The desert

Posted on January 6, 2015

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The actress and I parted early on Monday morning. I am now flying solo for my next leg, the Sahara. I’m used to travelling by bus, the longest journey I did last year was across from Uganda to Rwanda roughly 10 hours.

Yesterday I smashed that. I left Marrakech on a Superatour bus headed for Merzouga. It is the closest town before you hit the desert properly.

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The landscape has to be some of the most magnificent I have had the pleasure of seeing. Think Nevada meets the French Alps. Deep red clay and desert rock everywhere and jutting out behind them snowy capped peaks. It is like another planet. A juxtaposition I would never have imagined.

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The roads all have tarmac but some of the mountain passes are tricky and you have to be one hell of a skilful driver to negotiate the bends when articulated lorries are coming at you.

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The bus made several stops in various towns en route picking up locals who I am sure pay a significantly lower price than tourists for the ticket. One man who joined late on the journey and works on the buses checking that luggage tags (you have to register and pay for your bags for security reasons!) and your ticket number match before collecting you bags, turned to me and said:

“India? Yes?”
“Erm, no English but heritage is Indian yes.”
“I have a camel and a hotel,you stay with me in Merzouga Miss India?”
Well that’s an offer I’ve not had before. Despite his charming tea stained toothy grin, handlebar moustache and oversized leather jacket, I declined. Arriving in the dark in the middle of the desert without a clue where I was, was hardly a good starting point for then adding a complete stranger to the equation.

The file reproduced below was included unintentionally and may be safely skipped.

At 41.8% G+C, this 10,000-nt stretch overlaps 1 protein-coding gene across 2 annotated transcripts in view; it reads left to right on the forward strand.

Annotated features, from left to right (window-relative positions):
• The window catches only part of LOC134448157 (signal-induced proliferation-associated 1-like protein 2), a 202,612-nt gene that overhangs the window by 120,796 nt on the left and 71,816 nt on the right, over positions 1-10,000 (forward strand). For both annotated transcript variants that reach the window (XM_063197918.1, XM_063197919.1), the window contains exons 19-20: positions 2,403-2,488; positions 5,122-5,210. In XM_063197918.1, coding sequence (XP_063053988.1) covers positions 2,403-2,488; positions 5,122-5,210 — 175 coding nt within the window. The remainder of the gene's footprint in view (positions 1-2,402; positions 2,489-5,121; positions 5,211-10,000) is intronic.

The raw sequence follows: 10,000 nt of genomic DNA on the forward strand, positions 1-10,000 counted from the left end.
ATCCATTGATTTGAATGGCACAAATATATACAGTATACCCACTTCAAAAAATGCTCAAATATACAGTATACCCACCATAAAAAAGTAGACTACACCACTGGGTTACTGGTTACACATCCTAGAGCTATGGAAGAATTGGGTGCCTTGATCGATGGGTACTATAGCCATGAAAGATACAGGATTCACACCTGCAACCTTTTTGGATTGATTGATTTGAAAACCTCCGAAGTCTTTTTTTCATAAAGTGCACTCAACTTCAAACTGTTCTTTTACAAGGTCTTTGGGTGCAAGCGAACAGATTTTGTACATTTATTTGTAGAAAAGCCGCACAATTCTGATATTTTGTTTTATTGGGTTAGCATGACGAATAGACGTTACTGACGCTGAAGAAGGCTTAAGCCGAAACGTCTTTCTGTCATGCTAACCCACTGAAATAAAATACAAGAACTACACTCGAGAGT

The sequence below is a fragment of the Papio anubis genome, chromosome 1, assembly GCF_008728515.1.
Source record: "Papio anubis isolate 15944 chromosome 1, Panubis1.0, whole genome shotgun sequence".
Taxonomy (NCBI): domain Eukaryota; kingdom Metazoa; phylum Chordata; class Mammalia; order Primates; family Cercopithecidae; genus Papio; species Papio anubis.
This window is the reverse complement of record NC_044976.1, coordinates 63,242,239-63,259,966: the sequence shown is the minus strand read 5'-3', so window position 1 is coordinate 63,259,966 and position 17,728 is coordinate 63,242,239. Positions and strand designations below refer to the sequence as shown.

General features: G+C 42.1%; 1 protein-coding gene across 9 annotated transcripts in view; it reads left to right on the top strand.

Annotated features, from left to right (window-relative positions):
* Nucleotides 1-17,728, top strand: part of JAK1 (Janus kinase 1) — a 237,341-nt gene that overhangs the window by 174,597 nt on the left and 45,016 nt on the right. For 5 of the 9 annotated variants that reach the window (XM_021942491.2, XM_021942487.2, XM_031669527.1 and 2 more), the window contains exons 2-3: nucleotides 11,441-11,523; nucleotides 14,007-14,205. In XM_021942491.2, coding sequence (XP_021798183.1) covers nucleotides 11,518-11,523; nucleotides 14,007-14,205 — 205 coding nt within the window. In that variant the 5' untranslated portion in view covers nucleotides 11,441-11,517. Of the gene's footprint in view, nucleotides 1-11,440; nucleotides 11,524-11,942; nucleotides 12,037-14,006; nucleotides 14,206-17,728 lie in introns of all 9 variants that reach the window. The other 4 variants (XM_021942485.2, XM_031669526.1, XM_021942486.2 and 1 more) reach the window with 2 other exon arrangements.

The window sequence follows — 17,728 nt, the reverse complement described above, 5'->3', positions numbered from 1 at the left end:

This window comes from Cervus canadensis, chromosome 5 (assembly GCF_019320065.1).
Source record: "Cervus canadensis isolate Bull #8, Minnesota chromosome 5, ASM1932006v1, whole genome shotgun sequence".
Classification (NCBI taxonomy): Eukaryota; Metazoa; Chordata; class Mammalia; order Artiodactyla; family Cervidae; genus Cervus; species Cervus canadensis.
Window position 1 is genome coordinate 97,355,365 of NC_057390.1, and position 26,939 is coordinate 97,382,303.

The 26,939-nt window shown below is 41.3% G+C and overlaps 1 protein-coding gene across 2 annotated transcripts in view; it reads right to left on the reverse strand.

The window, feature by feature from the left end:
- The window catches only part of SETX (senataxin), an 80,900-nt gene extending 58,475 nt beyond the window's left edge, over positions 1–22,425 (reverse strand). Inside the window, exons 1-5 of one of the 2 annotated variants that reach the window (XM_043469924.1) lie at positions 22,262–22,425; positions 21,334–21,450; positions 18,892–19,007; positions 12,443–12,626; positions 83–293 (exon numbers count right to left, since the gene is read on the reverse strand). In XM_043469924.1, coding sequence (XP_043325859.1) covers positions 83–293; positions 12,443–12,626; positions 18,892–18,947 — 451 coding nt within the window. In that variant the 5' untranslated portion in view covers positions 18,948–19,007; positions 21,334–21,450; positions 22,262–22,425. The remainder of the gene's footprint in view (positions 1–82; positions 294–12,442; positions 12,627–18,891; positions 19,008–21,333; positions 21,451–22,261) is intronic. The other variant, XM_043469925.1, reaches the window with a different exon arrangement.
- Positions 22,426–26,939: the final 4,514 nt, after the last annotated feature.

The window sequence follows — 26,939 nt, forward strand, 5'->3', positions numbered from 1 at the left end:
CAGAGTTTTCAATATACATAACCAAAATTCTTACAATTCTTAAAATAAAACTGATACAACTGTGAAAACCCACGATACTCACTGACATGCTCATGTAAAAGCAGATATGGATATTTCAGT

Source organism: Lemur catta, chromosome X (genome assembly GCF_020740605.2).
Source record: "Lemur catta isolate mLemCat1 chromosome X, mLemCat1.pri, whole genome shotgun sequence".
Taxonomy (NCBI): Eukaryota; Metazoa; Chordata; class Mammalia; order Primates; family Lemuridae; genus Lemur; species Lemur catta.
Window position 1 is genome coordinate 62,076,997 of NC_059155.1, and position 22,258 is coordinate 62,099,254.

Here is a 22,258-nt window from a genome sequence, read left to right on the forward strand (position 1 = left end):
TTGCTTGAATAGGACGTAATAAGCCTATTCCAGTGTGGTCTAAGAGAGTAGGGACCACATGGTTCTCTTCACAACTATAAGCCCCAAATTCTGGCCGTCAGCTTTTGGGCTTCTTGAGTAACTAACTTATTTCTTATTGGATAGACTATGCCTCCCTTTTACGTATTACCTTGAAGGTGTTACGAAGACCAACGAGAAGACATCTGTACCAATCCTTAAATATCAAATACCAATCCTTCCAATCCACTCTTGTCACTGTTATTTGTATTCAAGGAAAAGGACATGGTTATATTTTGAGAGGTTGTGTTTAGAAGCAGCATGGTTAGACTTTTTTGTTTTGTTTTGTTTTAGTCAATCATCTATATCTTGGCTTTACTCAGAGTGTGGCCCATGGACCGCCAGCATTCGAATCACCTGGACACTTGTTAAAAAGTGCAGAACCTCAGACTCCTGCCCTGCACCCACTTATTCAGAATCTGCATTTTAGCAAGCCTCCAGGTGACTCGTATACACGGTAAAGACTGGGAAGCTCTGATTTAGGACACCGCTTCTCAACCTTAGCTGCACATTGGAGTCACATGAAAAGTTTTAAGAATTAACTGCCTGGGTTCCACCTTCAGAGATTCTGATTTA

I had already arranged to be picked up by a guide who i’d conversed with several time on the phone. He is taking me on a two day trek through the desert to Erg Chebbi.

According to folklore and The Lonely Planet guidebook when a wealthy family refused hospitality to a poor woman and her son, God was offended and buried them under the mounds of sand called Erg Chebbi. These majestic sand dunes rise between the towns of Merzouga and Hassi Labied. It is supposed to be what an Arabian desert dream looks like. I’ll tell you if stands up to that description. Here’s hoping.

I arrived in darkness so had no idea what my surroundings were like. The sand feels like silk under my feet even in boots. I’ve spent the night is a delightful auberge with huge dunes on my doorstep. I woke up to witness a beautiful sunrise, crawling out from layers of blankets, throwing on my hiking boot, wool hat and fleece and grabbing my camera.

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Breakfast was spent supping hot coffee watching the dunes. Mid morning I was taken to meet the owner’s family – a lovely Berber woman and her brood who fed me hot bread straight out of the oven with salty olives, coconut sweet pastries and hot mint tea. I swear the Moroccans drink more tea than the Brits.

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In the next few hours I will be off grid, stretching my legs up some tough sandy hills and camping overnight under a canopy of stars. Camel riding tomorrow as I watch the red sun dip behind the golden sand in Erg Chebbi. I’m not sure how much more I can be impressed!

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